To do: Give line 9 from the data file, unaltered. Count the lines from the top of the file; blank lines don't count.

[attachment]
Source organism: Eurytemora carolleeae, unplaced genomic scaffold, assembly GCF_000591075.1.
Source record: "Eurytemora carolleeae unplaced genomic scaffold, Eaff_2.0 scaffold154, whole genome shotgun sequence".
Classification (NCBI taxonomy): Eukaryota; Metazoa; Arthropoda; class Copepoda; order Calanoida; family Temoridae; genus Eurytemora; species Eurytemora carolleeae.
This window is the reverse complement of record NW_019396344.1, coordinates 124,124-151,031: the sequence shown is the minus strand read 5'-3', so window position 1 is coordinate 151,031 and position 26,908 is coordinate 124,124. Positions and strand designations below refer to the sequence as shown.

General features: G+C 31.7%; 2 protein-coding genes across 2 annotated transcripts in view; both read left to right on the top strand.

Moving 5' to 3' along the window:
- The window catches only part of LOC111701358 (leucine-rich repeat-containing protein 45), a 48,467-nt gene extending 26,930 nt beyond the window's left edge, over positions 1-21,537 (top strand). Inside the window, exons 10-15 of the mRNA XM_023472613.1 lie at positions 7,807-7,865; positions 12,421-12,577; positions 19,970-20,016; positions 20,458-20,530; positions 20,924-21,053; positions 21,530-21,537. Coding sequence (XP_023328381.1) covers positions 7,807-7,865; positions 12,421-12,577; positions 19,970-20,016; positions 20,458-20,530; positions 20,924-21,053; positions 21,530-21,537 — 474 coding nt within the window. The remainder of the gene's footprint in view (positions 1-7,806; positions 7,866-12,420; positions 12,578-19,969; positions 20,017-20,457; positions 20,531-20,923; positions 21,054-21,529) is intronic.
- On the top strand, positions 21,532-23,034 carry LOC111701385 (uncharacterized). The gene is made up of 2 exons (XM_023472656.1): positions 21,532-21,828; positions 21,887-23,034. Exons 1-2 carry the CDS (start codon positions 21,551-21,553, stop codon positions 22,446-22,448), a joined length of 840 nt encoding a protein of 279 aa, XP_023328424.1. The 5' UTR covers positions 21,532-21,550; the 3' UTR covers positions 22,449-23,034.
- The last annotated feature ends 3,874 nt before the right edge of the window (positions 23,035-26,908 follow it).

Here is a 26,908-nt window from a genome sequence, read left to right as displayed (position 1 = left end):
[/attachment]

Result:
- The last annotated feature ends 3,874 nt before the right edge of the window (positions 23,035-26,908 follow it).